“The first album was a bunch of really old songs … and the second album was like, These are all songs for the band: Are they going to be fun to play live? Are the guys going to like this?”
Frankenfeld figured Batteries’ second album came together a lot quicker than “Grandsuck” because he’d just show up at the Clubhouse (a rehearsal space on Third Street used by a majority of the Hog Damage Collective groups with an adjoining recording studio operated by Jake Larson) with song ideas and proceed to just “hash them out with the guys.”
‘Cold Spring Harbor’
When Frankenfeld and Conley aren’t busy with Batteries or Humanoid (Kyle Alan’s songwriting vehicle) or the handful of other associated acts, they are members of the Uptown Boys, the Northland’s pre-eminent Billy Joel tribute act.
“We sort of have our own spin on it, I guess, but people really, really enjoy it,” Conley said. “People really just go nuts for it … it’s funny.
“And it’s really fun, because we’re used to playing in our artistic band.”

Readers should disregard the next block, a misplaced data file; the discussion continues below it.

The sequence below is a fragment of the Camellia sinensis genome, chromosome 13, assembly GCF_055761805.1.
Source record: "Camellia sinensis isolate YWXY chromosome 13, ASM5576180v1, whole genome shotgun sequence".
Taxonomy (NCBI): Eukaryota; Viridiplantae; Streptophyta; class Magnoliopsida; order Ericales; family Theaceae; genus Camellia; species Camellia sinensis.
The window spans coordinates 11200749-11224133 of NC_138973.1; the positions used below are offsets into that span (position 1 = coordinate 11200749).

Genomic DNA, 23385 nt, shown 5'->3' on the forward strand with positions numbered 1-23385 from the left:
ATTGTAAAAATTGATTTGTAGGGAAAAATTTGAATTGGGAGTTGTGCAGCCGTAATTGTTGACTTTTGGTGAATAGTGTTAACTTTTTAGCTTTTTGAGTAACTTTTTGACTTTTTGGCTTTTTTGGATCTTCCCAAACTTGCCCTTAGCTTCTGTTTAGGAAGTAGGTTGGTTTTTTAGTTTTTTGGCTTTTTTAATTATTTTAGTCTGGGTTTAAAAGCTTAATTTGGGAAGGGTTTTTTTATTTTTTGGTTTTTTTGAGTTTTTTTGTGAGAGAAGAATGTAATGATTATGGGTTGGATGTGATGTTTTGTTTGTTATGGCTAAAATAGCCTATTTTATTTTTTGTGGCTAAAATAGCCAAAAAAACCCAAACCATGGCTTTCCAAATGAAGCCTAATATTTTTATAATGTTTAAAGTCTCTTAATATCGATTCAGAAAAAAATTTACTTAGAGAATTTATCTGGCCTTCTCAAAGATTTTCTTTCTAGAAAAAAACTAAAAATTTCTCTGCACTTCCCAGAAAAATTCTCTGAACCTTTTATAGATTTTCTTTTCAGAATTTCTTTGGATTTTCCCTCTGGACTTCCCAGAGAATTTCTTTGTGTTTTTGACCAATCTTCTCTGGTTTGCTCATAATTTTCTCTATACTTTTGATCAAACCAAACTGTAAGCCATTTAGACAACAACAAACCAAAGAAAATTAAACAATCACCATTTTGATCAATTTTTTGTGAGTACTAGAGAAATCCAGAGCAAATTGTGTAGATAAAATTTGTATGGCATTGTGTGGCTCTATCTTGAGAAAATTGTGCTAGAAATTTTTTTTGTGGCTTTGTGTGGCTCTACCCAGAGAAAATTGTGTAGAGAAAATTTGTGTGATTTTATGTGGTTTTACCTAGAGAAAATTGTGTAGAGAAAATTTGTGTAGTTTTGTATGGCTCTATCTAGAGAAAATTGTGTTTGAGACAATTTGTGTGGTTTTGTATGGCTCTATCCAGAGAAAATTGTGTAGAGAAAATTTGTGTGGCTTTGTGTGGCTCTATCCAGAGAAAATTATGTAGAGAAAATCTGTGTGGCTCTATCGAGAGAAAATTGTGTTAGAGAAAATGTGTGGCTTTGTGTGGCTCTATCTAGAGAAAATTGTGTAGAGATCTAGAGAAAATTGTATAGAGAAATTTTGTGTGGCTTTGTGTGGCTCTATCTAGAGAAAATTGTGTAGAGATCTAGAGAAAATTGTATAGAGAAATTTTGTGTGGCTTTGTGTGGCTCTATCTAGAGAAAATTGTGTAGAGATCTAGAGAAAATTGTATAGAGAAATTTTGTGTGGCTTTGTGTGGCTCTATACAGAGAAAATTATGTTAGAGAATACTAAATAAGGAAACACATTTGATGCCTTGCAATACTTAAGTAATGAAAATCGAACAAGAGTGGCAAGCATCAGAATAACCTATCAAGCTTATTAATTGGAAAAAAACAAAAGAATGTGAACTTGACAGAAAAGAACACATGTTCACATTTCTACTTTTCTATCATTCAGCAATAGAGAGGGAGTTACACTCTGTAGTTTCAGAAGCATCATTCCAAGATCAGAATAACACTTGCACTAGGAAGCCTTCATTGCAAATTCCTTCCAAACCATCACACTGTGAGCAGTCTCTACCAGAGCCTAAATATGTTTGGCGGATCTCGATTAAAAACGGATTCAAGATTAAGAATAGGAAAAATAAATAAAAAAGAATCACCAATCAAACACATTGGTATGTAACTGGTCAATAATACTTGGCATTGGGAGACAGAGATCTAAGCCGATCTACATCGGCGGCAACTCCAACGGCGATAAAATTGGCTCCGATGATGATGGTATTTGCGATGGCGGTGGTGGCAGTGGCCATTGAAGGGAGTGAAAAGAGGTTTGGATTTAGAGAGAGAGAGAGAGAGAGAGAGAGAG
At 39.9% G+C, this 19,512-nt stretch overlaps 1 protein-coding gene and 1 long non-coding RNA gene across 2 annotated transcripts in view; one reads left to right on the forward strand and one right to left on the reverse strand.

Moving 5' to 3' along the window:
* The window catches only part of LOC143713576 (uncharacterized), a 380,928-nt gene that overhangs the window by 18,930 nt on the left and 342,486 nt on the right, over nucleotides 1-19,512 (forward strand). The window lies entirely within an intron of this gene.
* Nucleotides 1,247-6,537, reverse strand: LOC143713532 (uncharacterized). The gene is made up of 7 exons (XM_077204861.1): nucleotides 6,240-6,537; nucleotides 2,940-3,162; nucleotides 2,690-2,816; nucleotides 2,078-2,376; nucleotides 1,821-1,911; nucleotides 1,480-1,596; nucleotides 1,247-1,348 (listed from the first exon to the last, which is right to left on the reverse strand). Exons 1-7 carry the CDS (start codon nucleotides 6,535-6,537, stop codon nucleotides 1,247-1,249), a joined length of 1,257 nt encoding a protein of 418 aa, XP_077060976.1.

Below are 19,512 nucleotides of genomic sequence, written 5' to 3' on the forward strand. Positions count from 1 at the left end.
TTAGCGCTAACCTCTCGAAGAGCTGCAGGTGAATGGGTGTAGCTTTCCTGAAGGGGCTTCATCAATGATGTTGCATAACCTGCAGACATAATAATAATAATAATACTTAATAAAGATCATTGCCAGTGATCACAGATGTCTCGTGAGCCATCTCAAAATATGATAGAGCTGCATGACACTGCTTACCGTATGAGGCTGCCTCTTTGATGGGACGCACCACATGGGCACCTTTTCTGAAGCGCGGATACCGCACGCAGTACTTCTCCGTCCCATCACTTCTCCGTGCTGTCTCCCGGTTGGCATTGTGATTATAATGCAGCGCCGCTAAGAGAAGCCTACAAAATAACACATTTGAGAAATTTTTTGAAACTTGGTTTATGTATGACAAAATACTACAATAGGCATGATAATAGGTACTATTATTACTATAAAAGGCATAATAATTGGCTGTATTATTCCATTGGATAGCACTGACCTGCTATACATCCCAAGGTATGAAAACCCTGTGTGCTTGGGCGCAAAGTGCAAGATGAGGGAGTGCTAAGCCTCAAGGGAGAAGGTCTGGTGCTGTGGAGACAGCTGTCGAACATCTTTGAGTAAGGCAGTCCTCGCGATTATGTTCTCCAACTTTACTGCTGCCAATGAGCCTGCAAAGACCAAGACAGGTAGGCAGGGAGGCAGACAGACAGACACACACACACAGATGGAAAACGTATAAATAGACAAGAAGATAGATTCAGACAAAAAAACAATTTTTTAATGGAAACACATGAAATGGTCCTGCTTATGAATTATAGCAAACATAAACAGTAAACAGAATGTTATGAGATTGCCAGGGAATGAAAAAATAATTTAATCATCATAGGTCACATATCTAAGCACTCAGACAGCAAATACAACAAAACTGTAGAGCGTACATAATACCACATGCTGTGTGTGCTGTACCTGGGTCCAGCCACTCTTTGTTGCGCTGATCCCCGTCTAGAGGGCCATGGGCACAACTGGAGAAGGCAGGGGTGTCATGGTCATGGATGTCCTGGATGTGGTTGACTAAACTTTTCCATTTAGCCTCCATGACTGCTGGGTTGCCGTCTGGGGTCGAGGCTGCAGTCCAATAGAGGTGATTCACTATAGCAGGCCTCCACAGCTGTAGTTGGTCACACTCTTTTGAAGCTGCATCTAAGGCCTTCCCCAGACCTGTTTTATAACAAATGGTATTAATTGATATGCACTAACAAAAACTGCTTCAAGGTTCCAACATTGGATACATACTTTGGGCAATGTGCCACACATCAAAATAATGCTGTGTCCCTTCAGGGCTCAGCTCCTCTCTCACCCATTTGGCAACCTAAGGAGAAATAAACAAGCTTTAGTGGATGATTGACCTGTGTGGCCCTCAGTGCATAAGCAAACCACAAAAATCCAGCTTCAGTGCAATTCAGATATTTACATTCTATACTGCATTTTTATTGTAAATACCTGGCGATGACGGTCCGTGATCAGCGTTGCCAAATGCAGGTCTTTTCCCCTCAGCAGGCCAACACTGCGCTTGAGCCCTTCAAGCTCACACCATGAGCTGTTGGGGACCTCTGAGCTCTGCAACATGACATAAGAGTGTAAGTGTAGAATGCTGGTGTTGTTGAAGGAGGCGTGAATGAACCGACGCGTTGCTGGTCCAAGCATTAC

“Lately we’ve been spending the most time with that group,” Frankenfeld added.
What started out as a joke of sorts — Conley and his friends had kicked around the idea for years, even before they met Frankenfeld through Bonar — has yielded a good chuck of memories for the musicians.
“We’ve had some interesting gigs,” Conley said, rattling off a hockey association banquet, a show for breast cancer awareness up in Ely and a gig aboard the Vista Queen, among others. “We’ve been trying to seek out some interesting, fun gigs.”
There are other benefits to operating a successful cover group, too.
“We kind of look at that group as our retirement fund,” Frankenfeld said of the Boys, “like a band that could actually play casinos and get paid. [Laughs]”
NEWS TO USE
Catch Batteries live during Homegrown at 7:45 p.m. May 8 at Teatro Zuccone. For details on that show and the new album, visit www.myspace.com/davefrankenfeld.
Tags: expanded editions, superior and lake, dave frankenfeld, haley bonar, greg cougar conley, budge a and e, arts and entertainment, electric fetus, hog damage collective, the clubhouse, the surfactants, the state champs, the uptown boys, billy joel, duluth, budgeteer, batteries, music, life, homegrown, rock, interview, indie, cover, band, tribute, act